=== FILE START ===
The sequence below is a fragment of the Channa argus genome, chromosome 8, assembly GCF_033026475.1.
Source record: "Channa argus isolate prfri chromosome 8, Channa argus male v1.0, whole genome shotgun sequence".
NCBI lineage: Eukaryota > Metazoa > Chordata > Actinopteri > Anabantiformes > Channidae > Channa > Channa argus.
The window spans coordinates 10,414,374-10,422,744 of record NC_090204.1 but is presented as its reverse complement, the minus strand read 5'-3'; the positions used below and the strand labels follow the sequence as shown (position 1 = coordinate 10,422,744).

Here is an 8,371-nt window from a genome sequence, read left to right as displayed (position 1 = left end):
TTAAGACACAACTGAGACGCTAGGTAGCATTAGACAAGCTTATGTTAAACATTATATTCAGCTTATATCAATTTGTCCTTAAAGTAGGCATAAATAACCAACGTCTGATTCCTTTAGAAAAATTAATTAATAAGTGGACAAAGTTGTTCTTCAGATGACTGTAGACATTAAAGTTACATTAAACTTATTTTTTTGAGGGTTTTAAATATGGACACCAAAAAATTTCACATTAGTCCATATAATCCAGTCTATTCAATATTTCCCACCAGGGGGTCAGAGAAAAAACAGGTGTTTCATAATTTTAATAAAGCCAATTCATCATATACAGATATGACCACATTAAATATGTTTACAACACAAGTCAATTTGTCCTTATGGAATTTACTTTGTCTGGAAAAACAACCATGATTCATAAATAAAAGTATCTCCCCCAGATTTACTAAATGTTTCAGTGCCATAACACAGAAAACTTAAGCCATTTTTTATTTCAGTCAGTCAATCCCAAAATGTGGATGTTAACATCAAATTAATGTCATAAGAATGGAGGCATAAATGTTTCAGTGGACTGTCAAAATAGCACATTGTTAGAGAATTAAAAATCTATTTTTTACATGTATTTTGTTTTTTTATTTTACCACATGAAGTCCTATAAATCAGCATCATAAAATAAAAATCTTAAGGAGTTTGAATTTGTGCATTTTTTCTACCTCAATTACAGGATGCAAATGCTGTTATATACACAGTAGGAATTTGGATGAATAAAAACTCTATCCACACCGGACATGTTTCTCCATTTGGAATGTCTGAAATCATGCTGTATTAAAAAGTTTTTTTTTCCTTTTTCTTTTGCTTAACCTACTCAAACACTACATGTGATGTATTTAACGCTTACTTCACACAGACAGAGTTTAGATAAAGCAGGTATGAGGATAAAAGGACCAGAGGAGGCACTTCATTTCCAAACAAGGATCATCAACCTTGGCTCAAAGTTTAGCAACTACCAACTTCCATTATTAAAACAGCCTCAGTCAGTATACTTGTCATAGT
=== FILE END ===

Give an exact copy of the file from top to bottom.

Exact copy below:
The sequence below is a fragment of the Channa argus genome, chromosome 8, assembly GCF_033026475.1.
Source record: "Channa argus isolate prfri chromosome 8, Channa argus male v1.0, whole genome shotgun sequence".
NCBI lineage: Eukaryota > Metazoa > Chordata > Actinopteri > Anabantiformes > Channidae > Channa > Channa argus.
The window spans coordinates 10,414,374-10,422,744 of record NC_090204.1 but is presented as its reverse complement, the minus strand read 5'-3'; the positions used below and the strand labels follow the sequence as shown (position 1 = coordinate 10,422,744).

Here is an 8,371-nt window from a genome sequence, read left to right as displayed (position 1 = left end):
TTAAGACACAACTGAGACGCTAGGTAGCATTAGACAAGCTTATGTTAAACATTATATTCAGCTTATATCAATTTGTCCTTAAAGTAGGCATAAATAACCAACGTCTGATTCCTTTAGAAAAATTAATTAATAAGTGGACAAAGTTGTTCTTCAGATGACTGTAGACATTAAAGTTACATTAAACTTATTTTTTTGAGGGTTTTAAATATGGACACCAAAAAATTTCACATTAGTCCATATAATCCAGTCTATTCAATATTTCCCACCAGGGGGTCAGAGAAAAAACAGGTGTTTCATAATTTTAATAAAGCCAATTCATCATATACAGATATGACCACATTAAATATGTTTACAACACAAGTCAATTTGTCCTTATGGAATTTACTTTGTCTGGAAAAACAACCATGATTCATAAATAAAAGTATCTCCCCCAGATTTACTAAATGTTTCAGTGCCATAACACAGAAAACTTAAGCCATTTTTTATTTCAGTCAGTCAATCCCAAAATGTGGATGTTAACATCAAATTAATGTCATAAGAATGGAGGCATAAATGTTTCAGTGGACTGTCAAAATAGCACATTGTTAGAGAATTAAAAATCTATTTTTTACATGTATTTTGTTTTTTTATTTTACCACATGAAGTCCTATAAATCAGCATCATAAAATAAAAATCTTAAGGAGTTTGAATTTGTGCATTTTTTCTACCTCAATTACAGGATGCAAATGCTGTTATATACACAGTAGGAATTTGGATGAATAAAAACTCTATCCACACCGGACATGTTTCTCCATTTGGAATGTCTGAAATCATGCTGTATTAAAAAGTTTTTTTTTCCTTTTTCTTTTGCTTAACCTACTCAAACACTACATGTGATGTATTTAACGCTTACTTCACACAGACAGAGTTTAGATAAAGCAGGTATGAGGATAAAAGGACCAGAGGAGGCACTTCATTTCCAAACAAGGATCATCAACCTTGGCTCAAAGTTTAGCAACTACCAACTTCCATTATTAAAACAGCCTCAGTCAGTATACTTGTCATAGT